Level 2: Chest Pain – Contrasting Case #2: Patient Information

Given these changes from the original case, what is your diagnosis?

What is your diagnostic explanation?

As compared to the long case, this patient is a 68 year old male patient presents to the ER with reports of centrally located chest pain. The patient is anxious and short of breath upon exam. He describes the pain as a tearing pain that radiates to the back. The patient also reports abdominal pain along with nausea. He reports 1 episode of emesis after onset of pain. He also reports shortness of breath and anxiousness. The patient reports the chest pain started suddenly while he was lying in bed. It is constant in duration. He denies worsening of chest pain with respiration, exertion, movement, or association with food. He denies any relieving factors. The patient reports several episodes of chest pain over the past few years, but reports resolution of pain upon resting. He reports the pain he is currently experiencing is different in quality than his previous chest pain. The patient denies any recent illness, fever, chills, nausea, or vomiting. He reports chronic cough due to COPD. He reports minor sputum production in the mornings upon waking. The patient reports sputum is white in color and does not contain blood.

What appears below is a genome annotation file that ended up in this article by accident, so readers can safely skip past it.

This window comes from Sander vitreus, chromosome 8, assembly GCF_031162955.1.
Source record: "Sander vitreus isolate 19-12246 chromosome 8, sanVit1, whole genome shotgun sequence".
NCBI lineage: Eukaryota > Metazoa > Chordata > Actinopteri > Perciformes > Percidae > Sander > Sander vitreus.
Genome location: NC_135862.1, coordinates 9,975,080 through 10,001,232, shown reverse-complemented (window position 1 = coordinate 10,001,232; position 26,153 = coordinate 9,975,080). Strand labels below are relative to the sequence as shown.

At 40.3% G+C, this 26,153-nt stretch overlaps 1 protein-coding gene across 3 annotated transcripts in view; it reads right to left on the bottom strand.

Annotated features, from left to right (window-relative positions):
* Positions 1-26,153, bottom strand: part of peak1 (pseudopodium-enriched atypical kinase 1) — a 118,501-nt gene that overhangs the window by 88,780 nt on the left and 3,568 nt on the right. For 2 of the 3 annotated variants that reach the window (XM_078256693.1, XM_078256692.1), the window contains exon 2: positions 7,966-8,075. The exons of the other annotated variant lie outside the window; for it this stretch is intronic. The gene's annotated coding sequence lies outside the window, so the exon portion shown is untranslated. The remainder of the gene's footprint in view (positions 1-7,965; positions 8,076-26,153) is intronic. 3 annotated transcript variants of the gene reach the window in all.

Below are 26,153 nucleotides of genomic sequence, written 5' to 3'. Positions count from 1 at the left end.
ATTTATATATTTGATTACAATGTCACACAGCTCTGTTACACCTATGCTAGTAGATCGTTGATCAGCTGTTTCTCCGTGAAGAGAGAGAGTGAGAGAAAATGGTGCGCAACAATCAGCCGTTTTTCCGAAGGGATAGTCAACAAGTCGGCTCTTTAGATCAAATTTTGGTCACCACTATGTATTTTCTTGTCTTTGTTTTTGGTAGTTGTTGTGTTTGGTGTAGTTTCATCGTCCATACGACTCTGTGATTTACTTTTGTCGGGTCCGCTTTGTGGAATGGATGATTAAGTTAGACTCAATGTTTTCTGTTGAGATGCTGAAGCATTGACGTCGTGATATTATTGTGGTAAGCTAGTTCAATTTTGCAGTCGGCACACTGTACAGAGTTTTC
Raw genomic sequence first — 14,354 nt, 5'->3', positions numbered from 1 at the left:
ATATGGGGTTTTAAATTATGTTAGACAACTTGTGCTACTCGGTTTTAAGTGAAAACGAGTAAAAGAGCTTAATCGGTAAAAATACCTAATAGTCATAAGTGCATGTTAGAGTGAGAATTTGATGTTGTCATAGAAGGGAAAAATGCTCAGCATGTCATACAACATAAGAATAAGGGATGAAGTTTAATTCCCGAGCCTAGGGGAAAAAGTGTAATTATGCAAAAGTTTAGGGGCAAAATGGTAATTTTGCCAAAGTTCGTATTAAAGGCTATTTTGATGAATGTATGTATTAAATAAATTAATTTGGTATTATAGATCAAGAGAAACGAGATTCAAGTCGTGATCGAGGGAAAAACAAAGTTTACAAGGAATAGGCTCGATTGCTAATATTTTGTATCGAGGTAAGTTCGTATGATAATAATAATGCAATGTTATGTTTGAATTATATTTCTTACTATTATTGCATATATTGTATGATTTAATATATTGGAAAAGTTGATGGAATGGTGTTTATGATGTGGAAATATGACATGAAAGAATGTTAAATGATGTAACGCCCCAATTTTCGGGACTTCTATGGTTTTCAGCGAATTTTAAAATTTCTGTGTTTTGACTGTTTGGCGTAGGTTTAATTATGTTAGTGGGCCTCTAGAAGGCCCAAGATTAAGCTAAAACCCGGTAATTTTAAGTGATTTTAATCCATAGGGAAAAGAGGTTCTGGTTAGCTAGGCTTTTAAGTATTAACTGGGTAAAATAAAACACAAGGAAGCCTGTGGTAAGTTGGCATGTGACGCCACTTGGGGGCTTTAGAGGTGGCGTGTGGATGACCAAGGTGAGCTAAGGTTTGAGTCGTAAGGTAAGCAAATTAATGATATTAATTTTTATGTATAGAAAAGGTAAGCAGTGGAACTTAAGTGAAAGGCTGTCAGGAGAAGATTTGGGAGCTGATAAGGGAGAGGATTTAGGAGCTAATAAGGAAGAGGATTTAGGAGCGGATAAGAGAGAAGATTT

Illnesses: COPD, Angina, HTN, HLD, Obesity, DM type 2, GERD
Medications: Albuterol and ipratropium inhalers prn, Nitroglycerine tablets prn, Amlodipine 10mg qd, Simvastatin 40mg qd, Metformin 850mg bid, Ranitidine 150mg qd

Mother passed away at age 75 of lung cancer; Father passed away at age 72 of MI; reports extensive family history of diabetes and hyperlipidemia

Social Hx –
Tobacco: 45 pack year history

Physical Exam –

General: Male patient appearance consistent with age. Patient is in moderate distress due to shortness of breath and chest pain. Patient is restless and unable to become comfortable during interview and exam.

Vital Signs: BP (left arm): 100/65, BP (right arm): 125/80 P:125, RR:26, BMI:32, T:99

Respiratory: Patient takes rapid breaths. Lungs are resonant to percussion bilaterally. Vesicular breath sounds present bilaterally. Diffuse wheezes present bilaterally, consistent with COPD. No rales or rhonchi present bilaterally.

Cardiovascular: Tachycardia. Regular rhythm. Heart sounds are distant. No murmurs present. SBP drops 20mmHg upon deep inspiration. Carotid pulses are strong. Pulses are 2+ in upper extremities and 1+ in lower extremities bilaterally.

Tests –

CXR: Widening of aortic knob and mediastinum
EKG: Sinus tachycardia with electrical alternans (consistent with pericardial effusion)
Labs: increased AST, ALT (shock liver due to blood loss), increased creatinine (ischemic changes to renal parenchyma)